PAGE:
This will allow more units to be used and be capable of multitasking. It will end aerial ladder trucks responding to sick patient calls. It will deliver 250 gallons of water with a reel line that can handle most fires if they’re attacked quickly enough. And it will reduce the stagnant periods that so many paramedics normally experience. This means more pay for more skills, more units for quicker response times and more efficient use of resources.
I was so excited to see the front cover of the July issue of JEMS. I couldn’t wait to read the article. But I was disappointed to see it was more of an opinion piece that didn’t tell us anything new.
As far as response times go, they’re never fast enough. From the information I have, the main response time is initiating CPR within four minutes of arrest. Nobody has enough money or the technology to accomplish this through EMS alone. This is up to the bystander who calls in. As far as dynamic vs. static deployment goes, how many people reach the retirement age of 60 with 25–30 years running eight to 12 calls a day in a 12-hour period?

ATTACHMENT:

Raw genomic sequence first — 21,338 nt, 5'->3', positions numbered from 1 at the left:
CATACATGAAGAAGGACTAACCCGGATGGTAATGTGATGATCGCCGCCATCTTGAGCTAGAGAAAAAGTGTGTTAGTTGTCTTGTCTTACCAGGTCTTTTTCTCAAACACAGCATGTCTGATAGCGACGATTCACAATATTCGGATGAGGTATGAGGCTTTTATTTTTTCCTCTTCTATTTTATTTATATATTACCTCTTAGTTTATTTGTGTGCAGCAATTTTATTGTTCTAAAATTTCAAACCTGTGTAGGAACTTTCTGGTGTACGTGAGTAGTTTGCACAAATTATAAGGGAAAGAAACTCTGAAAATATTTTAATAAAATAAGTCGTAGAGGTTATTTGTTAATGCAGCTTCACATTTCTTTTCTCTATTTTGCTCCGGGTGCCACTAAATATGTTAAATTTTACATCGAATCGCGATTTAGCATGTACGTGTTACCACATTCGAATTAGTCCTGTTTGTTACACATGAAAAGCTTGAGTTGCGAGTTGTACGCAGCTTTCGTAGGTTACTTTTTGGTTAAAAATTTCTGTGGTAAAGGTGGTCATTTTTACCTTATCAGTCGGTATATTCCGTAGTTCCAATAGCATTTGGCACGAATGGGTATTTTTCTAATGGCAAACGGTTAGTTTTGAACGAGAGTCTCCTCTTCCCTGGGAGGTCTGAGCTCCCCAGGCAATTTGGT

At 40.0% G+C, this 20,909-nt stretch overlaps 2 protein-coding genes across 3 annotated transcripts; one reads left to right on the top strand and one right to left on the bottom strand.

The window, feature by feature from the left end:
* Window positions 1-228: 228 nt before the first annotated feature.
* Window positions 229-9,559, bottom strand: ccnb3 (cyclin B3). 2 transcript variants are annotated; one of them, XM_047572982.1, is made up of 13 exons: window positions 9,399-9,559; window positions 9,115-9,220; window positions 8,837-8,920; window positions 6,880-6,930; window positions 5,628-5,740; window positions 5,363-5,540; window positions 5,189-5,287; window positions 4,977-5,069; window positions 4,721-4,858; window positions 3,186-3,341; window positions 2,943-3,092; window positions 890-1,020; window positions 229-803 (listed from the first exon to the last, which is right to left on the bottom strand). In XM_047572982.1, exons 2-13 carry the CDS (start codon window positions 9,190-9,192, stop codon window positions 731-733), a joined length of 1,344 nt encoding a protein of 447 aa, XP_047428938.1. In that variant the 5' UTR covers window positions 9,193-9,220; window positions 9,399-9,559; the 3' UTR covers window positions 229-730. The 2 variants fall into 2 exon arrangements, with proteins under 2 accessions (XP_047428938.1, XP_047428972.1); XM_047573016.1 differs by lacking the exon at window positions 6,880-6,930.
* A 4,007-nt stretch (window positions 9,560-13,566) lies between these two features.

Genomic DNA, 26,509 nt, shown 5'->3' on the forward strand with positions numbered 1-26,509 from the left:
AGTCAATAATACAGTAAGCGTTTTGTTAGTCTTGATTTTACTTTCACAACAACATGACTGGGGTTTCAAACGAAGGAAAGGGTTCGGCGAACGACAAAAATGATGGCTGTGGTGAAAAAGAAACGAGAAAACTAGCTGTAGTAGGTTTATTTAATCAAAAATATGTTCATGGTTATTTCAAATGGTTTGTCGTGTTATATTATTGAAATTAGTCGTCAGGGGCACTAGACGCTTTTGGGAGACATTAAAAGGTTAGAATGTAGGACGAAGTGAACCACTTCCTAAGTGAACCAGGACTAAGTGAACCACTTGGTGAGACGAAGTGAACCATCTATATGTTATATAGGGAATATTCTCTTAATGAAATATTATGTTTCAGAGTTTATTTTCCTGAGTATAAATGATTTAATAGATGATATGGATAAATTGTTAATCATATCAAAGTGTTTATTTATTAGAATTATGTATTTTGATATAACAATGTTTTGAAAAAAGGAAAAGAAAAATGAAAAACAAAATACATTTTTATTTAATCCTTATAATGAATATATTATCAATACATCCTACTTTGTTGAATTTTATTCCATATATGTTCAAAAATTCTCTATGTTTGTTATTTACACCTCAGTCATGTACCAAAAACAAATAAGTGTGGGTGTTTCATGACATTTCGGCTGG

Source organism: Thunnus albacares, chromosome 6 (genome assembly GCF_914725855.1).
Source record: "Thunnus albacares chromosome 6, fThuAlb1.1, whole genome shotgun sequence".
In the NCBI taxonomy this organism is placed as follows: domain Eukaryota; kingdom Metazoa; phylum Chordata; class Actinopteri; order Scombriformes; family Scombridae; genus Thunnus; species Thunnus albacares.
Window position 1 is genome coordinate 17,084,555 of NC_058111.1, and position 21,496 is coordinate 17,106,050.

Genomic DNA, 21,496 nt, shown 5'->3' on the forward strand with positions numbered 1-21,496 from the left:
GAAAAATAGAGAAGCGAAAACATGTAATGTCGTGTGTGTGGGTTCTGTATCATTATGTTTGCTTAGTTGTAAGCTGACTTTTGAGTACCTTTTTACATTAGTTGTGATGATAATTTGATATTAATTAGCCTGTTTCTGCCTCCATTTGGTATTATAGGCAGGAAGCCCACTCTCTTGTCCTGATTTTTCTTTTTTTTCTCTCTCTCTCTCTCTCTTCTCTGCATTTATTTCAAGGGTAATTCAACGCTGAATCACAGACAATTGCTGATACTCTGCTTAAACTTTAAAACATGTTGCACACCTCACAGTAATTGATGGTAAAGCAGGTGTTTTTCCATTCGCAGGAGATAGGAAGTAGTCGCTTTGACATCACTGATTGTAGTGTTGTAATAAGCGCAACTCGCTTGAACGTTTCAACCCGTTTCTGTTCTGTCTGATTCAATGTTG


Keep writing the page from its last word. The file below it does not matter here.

If a patient can be transported to a hospital within the same amount of time it takes to do the paperwork required for a refusal, obtain the two required blood pressures, call their doctor or go through an on-call nurse to set up the appropriate treatment plan, the private ambulance service will choose the transport. Even the public EMS will choose this because it’s quicker to get the unit out to handle the call volume of a dynamic system. You start taking more than an hour on a call and you don’t transport the patient, and you need more ambulances on the street to make response times, which costs more money. Will communities really invest in their call-takers and call reporting systems?